Surely in feudal Japan, students in budo studies more than just sword fighting techniques. Like Sensei Lou indicated, many of them studied war strategy. They study habits of their foes and they study their enviromnemts. I never really buy into those tea ceremony and calligraphy things, but I am sure there reasons are why samurai were educated those. Now, if we throw those traditions away because they are no longer relevant to modern society... shouldn't we introduce similar activities that would keep our arts wholesome?

Just some thougts.

-raccoon

[This message has been edited by raccoon (edited 04-15-2003).]

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#125690 - 04/15/03 07:54 PM Re: trainings on the mats - is it adequate?
Cato Offline
Veteran

Registered: 10/13/02
Posts: 1636
Okay, let's step into the real world for a moment. Martial arts will not make anybody a lethal killing machine. Sure, the techniques are based upon those used in actual combat, and have been devised by people who actually had to rely upon them, but most if not all modern practitioners do not train in the same way as samurai did. Thankfully.

Our martial arts are idealisations. They may help you to defend yourself sgainst a clumsy mugger, but they are not about killing anyone. You are learning a way in which you could theoretically kill someone, but it is my bet that to actually do so is beyond most martial artists because they don't train to do so. There is a whole lot more to killing someone than knowing a technique or two that might help you do so.

Now, what you propose is that martial arts instructors start teaching stuff they have no knowledge of, or even anything upon which to base their teachings. What do you suggest they do? They should perhaps just guess? Maybe make it up as they go along? While we're at it why not get them to teach first aid, that's fairly relevant to combat too.

Of course we could seek out people who are qualified to teach these things, but who exactly qualifies?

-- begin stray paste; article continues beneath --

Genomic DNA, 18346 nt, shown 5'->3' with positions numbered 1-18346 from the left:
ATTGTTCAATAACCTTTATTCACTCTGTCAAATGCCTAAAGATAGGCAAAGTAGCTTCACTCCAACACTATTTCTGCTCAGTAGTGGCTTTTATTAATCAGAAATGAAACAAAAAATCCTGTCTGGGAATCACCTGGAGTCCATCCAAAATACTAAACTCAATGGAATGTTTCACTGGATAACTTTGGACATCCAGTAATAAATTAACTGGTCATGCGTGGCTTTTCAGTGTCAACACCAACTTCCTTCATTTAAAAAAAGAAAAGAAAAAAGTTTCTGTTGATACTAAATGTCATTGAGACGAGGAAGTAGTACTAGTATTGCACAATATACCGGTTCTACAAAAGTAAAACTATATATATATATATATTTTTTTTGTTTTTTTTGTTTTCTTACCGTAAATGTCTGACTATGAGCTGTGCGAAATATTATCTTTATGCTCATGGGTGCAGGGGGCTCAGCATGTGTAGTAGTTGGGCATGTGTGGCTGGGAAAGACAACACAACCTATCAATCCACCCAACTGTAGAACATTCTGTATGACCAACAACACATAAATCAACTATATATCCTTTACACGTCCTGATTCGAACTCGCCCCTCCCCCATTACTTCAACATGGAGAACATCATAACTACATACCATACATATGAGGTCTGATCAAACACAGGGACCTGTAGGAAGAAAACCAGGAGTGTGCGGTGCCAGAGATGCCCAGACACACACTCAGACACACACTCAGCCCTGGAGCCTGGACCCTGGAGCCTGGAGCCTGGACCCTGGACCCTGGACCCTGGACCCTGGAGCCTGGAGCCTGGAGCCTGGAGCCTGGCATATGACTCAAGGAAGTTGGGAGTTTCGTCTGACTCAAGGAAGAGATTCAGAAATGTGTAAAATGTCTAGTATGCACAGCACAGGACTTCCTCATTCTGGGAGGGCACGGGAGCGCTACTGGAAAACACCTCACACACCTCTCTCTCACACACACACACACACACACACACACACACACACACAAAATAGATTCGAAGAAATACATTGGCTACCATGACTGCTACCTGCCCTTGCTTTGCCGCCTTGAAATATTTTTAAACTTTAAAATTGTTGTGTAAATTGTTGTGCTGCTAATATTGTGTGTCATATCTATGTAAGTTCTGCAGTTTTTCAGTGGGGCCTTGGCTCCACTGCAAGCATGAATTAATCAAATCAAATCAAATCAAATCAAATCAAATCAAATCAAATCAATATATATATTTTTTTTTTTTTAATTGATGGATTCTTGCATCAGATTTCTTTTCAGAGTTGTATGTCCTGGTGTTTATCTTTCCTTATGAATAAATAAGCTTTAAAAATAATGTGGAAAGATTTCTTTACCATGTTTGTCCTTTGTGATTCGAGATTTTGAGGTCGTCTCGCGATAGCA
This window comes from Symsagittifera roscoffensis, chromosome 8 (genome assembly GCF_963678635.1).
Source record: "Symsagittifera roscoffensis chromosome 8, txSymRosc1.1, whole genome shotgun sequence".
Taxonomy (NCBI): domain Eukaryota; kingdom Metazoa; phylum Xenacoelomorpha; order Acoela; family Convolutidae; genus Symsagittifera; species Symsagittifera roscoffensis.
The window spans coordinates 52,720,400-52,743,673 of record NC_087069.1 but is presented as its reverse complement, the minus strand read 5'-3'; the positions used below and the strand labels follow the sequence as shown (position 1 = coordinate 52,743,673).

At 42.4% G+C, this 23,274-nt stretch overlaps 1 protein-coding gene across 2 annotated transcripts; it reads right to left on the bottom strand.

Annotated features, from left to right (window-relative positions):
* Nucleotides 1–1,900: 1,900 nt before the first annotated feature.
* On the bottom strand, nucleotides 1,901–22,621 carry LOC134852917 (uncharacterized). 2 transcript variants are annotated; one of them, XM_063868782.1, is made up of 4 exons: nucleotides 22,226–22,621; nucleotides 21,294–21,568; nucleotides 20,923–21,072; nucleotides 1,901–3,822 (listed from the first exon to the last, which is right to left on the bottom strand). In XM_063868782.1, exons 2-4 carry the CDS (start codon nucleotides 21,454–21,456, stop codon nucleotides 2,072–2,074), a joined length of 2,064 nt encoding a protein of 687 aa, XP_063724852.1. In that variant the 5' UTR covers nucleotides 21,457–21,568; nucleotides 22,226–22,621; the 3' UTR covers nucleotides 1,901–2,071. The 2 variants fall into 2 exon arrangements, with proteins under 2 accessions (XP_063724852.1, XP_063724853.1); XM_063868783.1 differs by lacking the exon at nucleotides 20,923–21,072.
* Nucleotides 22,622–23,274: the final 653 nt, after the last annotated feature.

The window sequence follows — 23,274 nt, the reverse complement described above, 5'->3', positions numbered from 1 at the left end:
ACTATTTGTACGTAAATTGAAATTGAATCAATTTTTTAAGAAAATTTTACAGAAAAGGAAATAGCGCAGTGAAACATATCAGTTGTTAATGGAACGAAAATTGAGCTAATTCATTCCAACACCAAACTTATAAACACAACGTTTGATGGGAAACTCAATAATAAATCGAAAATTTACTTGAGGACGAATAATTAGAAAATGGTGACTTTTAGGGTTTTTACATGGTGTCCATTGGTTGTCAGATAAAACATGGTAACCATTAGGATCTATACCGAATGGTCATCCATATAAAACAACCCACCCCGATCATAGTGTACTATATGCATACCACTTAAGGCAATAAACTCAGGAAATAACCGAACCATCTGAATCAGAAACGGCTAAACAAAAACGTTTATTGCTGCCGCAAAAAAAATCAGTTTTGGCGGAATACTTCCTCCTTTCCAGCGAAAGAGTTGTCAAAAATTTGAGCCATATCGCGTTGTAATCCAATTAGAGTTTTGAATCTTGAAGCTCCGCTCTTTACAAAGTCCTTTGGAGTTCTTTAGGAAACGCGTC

Alternatively, there are a number of "new" systems that do address these concerns. Exactly where they get information from is somewhat vague, but what the hell. They're probably right.

Martial arts should evolve to some extent and change with the times, but we also need to accept that there are limitations on what a style of fighting can teach us.

Martial arts instructors are people who have a little knowledge of a system of fighting techniques, no more and no less. For the most part they aren't even professionals and they "work" in an unregulated field. We already have more bogus, half trained, ill informed half wits teaching martial arts, do you really want them to start teaching psychology and physiology as well? There is a saying that a little knowledge is a dangerous thing. In this context I think it is.

Just some thoughts of my own. [IMG]http://www.fightingarts.com/forums/ubb/smile.gif[/IMG]

Budo

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#125691 - 04/15/03 09:20 PM Re: trainings on the mats - is it adequate?
joesixpack Offline
Professional Poster

Registered: 02/04/02
Posts: 2282
Loc: Australia
[QUOTE]Originally posted by Cato:
Okay, let's step into the real world for a moment. Martial arts will not make anybody a lethal killing machine. Sure, the techniques are based upon those used in actual combat, and have been devised by people who actually had to rely upon them, but most if not all modern practitioners do not train in the same way as samurai did. Thankfully. [/QUOTE]

Whoa whoa whoa! That just means that most people do not train diligently enough.

There is no need for new systems unless the old ones deteroriate and decay - lie many have. But human nature has not changed for 65 000 000 years.

Yeah, but you SHOULD be taught physiology and psychology - even if your lazy, half witted instructor tells you to go the library and read Jung and Gray's anatomy. Leanring how to descalate situations and how the human body works is invaluable.